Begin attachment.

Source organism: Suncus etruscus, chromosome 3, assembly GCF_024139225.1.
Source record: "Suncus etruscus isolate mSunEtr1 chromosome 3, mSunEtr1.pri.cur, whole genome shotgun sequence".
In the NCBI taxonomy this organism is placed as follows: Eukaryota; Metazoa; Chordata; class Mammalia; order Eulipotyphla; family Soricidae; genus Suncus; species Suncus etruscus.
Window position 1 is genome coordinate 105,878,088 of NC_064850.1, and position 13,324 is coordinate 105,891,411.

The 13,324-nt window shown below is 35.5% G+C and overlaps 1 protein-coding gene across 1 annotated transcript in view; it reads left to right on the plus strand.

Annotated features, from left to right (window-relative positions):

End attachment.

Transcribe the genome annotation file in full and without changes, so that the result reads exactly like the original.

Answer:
Source organism: Suncus etruscus, chromosome 3, assembly GCF_024139225.1.
Source record: "Suncus etruscus isolate mSunEtr1 chromosome 3, mSunEtr1.pri.cur, whole genome shotgun sequence".
In the NCBI taxonomy this organism is placed as follows: Eukaryota; Metazoa; Chordata; class Mammalia; order Eulipotyphla; family Soricidae; genus Suncus; species Suncus etruscus.
Window position 1 is genome coordinate 105,878,088 of NC_064850.1, and position 13,324 is coordinate 105,891,411.

The 13,324-nt window shown below is 35.5% G+C and overlaps 1 protein-coding gene across 1 annotated transcript in view; it reads left to right on the plus strand.

Annotated features, from left to right (window-relative positions):